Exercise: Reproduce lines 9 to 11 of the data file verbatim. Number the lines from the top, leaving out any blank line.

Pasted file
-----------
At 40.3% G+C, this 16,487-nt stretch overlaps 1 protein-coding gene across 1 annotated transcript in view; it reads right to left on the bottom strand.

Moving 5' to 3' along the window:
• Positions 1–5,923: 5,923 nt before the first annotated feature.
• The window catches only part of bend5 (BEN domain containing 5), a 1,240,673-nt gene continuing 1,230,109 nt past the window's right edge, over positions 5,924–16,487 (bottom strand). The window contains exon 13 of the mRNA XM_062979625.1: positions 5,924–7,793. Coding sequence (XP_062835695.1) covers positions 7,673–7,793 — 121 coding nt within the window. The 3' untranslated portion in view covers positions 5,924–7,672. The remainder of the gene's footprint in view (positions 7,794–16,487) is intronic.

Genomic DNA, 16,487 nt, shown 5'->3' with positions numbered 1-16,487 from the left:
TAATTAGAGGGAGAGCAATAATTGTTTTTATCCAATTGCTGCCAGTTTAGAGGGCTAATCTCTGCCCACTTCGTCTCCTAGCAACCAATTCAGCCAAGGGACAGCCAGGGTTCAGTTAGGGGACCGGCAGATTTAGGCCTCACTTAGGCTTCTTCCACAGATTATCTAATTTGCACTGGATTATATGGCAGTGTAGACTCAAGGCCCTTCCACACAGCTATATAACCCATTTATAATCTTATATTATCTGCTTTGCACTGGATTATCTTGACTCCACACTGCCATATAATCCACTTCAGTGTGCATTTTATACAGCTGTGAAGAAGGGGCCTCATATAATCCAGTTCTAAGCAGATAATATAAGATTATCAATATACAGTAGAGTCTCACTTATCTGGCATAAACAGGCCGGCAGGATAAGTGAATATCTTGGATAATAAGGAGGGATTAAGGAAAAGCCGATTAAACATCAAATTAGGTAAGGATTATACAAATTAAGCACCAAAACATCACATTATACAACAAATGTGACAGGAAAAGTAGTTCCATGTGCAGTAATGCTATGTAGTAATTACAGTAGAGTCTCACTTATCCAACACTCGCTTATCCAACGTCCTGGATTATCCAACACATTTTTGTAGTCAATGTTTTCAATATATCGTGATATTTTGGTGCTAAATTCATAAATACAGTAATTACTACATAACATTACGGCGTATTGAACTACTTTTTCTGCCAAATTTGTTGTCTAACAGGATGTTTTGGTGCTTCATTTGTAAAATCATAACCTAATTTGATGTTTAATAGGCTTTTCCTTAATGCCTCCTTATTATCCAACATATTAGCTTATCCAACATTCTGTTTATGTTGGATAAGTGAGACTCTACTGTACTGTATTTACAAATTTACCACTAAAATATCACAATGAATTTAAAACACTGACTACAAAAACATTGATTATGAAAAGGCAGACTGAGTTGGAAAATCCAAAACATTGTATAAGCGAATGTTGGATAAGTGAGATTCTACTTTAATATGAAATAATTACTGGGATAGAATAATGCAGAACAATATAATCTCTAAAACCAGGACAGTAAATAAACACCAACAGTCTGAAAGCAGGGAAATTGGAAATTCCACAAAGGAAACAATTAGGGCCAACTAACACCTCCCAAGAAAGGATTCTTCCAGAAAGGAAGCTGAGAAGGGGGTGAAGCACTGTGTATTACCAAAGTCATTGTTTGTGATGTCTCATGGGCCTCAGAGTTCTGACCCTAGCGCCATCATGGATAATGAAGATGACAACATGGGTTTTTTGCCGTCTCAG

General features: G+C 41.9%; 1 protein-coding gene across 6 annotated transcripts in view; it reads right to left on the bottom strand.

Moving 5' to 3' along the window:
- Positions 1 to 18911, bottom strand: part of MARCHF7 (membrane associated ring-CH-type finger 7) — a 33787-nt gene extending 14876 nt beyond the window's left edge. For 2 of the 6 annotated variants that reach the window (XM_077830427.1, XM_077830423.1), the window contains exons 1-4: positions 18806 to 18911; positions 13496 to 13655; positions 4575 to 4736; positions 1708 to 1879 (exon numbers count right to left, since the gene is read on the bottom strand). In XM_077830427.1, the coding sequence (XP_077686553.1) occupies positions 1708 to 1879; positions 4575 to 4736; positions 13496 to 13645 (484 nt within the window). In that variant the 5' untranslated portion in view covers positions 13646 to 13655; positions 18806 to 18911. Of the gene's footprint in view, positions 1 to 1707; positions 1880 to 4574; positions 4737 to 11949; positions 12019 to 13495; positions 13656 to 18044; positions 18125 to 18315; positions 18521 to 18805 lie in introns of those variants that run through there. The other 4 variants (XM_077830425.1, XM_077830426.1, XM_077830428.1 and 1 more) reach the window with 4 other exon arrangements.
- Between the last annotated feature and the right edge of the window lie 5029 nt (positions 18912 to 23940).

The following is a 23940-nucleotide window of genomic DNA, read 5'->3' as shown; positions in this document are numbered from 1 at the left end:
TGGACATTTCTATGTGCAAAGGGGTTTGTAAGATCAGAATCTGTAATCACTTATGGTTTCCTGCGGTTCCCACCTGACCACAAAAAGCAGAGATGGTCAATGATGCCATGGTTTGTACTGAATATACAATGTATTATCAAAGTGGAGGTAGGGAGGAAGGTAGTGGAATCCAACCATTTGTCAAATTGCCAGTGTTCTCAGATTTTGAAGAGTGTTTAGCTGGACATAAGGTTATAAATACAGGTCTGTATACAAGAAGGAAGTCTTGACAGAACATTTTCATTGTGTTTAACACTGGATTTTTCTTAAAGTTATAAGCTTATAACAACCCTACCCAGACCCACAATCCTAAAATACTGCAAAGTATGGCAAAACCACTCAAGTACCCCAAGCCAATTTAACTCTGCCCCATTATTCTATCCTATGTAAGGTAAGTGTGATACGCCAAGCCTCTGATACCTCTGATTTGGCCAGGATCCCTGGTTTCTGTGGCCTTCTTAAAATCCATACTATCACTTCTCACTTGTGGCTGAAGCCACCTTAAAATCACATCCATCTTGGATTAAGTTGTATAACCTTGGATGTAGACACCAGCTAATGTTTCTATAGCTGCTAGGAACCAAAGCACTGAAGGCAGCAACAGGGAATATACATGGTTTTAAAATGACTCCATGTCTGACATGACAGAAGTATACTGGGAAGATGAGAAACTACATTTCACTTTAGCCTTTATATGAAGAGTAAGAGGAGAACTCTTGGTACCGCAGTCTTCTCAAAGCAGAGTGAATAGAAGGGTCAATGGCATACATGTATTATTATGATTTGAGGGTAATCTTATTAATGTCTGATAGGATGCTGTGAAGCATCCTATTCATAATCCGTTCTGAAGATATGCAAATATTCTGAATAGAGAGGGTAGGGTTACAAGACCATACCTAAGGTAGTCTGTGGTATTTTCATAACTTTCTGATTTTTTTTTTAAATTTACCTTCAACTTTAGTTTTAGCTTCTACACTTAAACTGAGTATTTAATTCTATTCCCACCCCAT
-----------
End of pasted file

- Positions 1 to 18911, bottom strand: part of MARCHF7 (membrane associated ring-CH-type finger 7) — a 33787-nt gene extending 14876 nt beyond the window's left edge. For 2 of the 6 annotated variants that reach the window (XM_077830427.1, XM_077830423.1), the window contains exons 1-4: positions 18806 to 18911; positions 13496 to 13655; positions 4575 to 4736; positions 1708 to 1879 (exon numbers count right to left, since the gene is read on the bottom strand). In XM_077830427.1, the coding sequence (XP_077686553.1) occupies positions 1708 to 1879; positions 4575 to 4736; positions 13496 to 13645 (484 nt within the window). In that variant the 5' untranslated portion in view covers positions 13646 to 13655; positions 18806 to 18911. Of the gene's footprint in view, positions 1 to 1707; positions 1880 to 4574; positions 4737 to 11949; positions 12019 to 13495; positions 13656 to 18044; positions 18125 to 18315; positions 18521 to 18805 lie in introns of those variants that run through there. The other 4 variants (XM_077830425.1, XM_077830426.1, XM_077830428.1 and 1 more) reach the window with 4 other exon arrangements.
- Between the last annotated feature and the right edge of the window lie 5029 nt (positions 18912 to 23940).

The following is a 23940-nucleotide window of genomic DNA, read 5'->3' as shown; positions in this document are numbered from 1 at the left end: